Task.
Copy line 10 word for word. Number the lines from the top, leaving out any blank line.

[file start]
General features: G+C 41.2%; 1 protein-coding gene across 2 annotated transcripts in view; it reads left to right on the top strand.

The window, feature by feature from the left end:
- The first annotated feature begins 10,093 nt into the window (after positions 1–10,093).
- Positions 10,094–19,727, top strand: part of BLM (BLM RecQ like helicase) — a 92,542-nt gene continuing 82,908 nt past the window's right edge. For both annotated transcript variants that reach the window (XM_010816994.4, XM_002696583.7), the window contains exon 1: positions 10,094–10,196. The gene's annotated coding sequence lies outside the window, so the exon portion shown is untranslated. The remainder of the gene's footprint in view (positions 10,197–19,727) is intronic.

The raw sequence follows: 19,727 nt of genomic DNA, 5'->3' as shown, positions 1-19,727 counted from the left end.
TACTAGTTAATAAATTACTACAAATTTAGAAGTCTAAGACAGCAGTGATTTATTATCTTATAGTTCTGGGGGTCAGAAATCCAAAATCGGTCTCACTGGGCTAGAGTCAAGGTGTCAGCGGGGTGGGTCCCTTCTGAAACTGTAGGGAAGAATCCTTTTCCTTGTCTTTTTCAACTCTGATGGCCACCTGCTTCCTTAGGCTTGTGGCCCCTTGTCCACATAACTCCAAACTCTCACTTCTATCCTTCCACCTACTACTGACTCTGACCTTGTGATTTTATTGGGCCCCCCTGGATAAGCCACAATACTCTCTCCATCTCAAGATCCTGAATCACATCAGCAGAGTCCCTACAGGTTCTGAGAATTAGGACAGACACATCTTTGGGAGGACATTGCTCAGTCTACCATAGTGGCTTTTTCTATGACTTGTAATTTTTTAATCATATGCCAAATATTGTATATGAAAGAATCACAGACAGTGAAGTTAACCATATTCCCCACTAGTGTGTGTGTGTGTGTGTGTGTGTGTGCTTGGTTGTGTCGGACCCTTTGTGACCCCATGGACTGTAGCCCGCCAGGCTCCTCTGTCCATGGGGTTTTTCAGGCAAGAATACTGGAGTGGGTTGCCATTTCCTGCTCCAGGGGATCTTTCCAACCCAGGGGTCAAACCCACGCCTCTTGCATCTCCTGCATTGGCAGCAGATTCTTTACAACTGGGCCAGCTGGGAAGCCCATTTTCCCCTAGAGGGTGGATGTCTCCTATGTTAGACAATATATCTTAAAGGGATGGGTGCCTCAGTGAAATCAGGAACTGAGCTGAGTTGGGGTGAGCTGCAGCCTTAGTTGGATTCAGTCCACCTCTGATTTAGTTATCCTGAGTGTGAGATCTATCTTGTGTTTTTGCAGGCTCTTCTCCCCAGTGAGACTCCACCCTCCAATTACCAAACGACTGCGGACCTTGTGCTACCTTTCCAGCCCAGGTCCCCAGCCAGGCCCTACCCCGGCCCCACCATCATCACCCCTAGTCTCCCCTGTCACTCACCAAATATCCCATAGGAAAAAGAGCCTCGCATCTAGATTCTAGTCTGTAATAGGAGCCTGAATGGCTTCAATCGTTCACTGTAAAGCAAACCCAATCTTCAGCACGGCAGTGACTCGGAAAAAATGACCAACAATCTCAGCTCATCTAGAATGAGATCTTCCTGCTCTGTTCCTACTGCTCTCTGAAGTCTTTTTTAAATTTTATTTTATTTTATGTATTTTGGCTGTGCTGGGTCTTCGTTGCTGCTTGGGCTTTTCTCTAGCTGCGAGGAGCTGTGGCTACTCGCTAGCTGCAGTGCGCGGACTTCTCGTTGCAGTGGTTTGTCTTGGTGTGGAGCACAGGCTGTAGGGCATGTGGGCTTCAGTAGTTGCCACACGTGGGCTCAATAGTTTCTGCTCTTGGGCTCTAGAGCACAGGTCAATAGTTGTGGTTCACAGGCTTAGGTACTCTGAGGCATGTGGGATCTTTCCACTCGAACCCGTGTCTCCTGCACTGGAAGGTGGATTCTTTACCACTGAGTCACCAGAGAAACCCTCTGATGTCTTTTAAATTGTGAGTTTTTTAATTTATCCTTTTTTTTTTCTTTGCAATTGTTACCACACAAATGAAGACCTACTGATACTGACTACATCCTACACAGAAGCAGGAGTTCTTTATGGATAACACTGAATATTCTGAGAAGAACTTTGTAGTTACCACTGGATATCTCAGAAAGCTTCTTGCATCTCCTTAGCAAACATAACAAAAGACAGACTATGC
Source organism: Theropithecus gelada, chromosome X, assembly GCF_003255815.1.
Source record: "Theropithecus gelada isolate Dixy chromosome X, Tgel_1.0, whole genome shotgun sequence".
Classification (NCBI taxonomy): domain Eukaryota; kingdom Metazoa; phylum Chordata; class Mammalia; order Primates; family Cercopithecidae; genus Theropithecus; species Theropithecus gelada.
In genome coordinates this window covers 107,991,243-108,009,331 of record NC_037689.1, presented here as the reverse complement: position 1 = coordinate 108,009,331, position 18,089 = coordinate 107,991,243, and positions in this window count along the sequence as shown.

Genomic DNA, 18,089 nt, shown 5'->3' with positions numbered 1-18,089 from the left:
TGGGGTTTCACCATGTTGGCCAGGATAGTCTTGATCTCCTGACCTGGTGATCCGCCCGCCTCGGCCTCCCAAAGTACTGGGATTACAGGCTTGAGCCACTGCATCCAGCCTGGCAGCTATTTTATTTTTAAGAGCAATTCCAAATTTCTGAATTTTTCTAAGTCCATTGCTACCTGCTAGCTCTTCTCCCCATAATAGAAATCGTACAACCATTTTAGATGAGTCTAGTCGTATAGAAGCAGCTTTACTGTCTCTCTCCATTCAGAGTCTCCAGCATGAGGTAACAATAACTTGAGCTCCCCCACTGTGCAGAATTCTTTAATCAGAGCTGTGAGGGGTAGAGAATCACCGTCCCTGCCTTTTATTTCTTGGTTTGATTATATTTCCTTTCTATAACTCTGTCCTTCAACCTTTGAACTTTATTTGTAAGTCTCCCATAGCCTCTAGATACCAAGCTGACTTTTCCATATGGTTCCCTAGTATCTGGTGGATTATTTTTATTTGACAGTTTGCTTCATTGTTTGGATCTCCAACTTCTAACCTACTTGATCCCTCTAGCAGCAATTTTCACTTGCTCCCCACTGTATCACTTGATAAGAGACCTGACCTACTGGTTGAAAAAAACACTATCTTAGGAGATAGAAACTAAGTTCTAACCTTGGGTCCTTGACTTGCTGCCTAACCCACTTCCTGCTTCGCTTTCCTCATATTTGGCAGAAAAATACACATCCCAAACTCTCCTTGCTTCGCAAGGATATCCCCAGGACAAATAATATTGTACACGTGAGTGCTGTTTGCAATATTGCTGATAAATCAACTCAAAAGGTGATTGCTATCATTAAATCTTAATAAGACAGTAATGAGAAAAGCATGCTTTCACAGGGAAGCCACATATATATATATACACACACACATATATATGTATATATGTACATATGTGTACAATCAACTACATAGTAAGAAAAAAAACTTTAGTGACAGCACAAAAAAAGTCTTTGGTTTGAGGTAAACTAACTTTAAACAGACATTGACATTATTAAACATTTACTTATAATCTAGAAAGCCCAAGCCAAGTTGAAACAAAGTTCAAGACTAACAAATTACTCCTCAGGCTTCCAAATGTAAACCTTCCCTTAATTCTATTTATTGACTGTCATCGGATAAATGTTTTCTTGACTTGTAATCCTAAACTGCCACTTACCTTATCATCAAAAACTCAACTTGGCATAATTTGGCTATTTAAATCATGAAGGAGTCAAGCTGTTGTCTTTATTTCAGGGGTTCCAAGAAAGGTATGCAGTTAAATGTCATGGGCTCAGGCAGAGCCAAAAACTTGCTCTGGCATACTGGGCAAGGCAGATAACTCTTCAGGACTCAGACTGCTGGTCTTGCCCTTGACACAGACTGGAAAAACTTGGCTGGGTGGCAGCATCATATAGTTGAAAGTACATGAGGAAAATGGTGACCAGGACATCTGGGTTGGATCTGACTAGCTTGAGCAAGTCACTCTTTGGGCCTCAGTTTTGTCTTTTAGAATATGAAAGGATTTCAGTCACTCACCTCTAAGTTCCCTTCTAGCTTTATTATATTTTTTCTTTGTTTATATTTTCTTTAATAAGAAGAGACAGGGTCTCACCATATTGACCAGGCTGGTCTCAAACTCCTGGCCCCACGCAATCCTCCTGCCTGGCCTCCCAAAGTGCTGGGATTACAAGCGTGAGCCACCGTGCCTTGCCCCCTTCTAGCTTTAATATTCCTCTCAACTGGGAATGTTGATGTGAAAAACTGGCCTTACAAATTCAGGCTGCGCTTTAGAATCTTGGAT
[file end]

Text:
In genome coordinates this window covers 107,991,243-108,009,331 of record NC_037689.1, presented here as the reverse complement: position 1 = coordinate 108,009,331, position 18,089 = coordinate 107,991,243, and positions in this window count along the sequence as shown.